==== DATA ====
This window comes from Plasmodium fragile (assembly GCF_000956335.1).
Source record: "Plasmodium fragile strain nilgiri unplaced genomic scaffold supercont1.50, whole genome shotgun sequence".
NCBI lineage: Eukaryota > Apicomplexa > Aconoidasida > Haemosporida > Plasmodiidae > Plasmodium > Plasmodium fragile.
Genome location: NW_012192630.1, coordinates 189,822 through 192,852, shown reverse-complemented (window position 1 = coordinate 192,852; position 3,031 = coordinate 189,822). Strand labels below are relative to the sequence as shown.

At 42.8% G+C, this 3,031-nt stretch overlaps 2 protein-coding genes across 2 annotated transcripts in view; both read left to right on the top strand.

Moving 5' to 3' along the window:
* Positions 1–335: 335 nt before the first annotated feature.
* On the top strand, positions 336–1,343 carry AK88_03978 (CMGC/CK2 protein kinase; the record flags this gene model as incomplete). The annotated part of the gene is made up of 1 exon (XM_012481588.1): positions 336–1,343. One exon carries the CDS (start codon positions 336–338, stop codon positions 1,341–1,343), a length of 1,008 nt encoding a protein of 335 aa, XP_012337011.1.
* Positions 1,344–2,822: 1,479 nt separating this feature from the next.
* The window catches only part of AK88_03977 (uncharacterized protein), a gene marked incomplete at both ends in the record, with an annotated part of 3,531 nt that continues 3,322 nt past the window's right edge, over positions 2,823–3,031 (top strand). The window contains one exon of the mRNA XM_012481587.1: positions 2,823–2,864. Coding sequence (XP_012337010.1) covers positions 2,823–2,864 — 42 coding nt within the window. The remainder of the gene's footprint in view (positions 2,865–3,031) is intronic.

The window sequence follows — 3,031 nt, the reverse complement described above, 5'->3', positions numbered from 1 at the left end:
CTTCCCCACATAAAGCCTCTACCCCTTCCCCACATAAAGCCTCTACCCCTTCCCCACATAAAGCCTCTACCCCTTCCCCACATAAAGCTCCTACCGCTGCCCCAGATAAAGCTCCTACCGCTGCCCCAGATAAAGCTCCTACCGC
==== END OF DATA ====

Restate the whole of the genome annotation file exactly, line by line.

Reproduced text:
This window comes from Plasmodium fragile (assembly GCF_000956335.1).
Source record: "Plasmodium fragile strain nilgiri unplaced genomic scaffold supercont1.50, whole genome shotgun sequence".
NCBI lineage: Eukaryota > Apicomplexa > Aconoidasida > Haemosporida > Plasmodiidae > Plasmodium > Plasmodium fragile.
Genome location: NW_012192630.1, coordinates 189,822 through 192,852, shown reverse-complemented (window position 1 = coordinate 192,852; position 3,031 = coordinate 189,822). Strand labels below are relative to the sequence as shown.

At 42.8% G+C, this 3,031-nt stretch overlaps 2 protein-coding genes across 2 annotated transcripts in view; both read left to right on the top strand.

Moving 5' to 3' along the window:
* Positions 1–335: 335 nt before the first annotated feature.
* On the top strand, positions 336–1,343 carry AK88_03978 (CMGC/CK2 protein kinase; the record flags this gene model as incomplete). The annotated part of the gene is made up of 1 exon (XM_012481588.1): positions 336–1,343. One exon carries the CDS (start codon positions 336–338, stop codon positions 1,341–1,343), a length of 1,008 nt encoding a protein of 335 aa, XP_012337011.1.
* Positions 1,344–2,822: 1,479 nt separating this feature from the next.
* The window catches only part of AK88_03977 (uncharacterized protein), a gene marked incomplete at both ends in the record, with an annotated part of 3,531 nt that continues 3,322 nt past the window's right edge, over positions 2,823–3,031 (top strand). The window contains one exon of the mRNA XM_012481587.1: positions 2,823–2,864. Coding sequence (XP_012337010.1) covers positions 2,823–2,864 — 42 coding nt within the window. The remainder of the gene's footprint in view (positions 2,865–3,031) is intronic.

The window sequence follows — 3,031 nt, the reverse complement described above, 5'->3', positions numbered from 1 at the left end:
CTTCCCCACATAAAGCCTCTACCCCTTCCCCACATAAAGCCTCTACCCCTTCCCCACATAAAGCCTCTACCCCTTCCCCACATAAAGCTCCTACCGCTGCCCCAGATAAAGCTCCTACCGCTGCCCCAGATAAAGCTCCTACCGC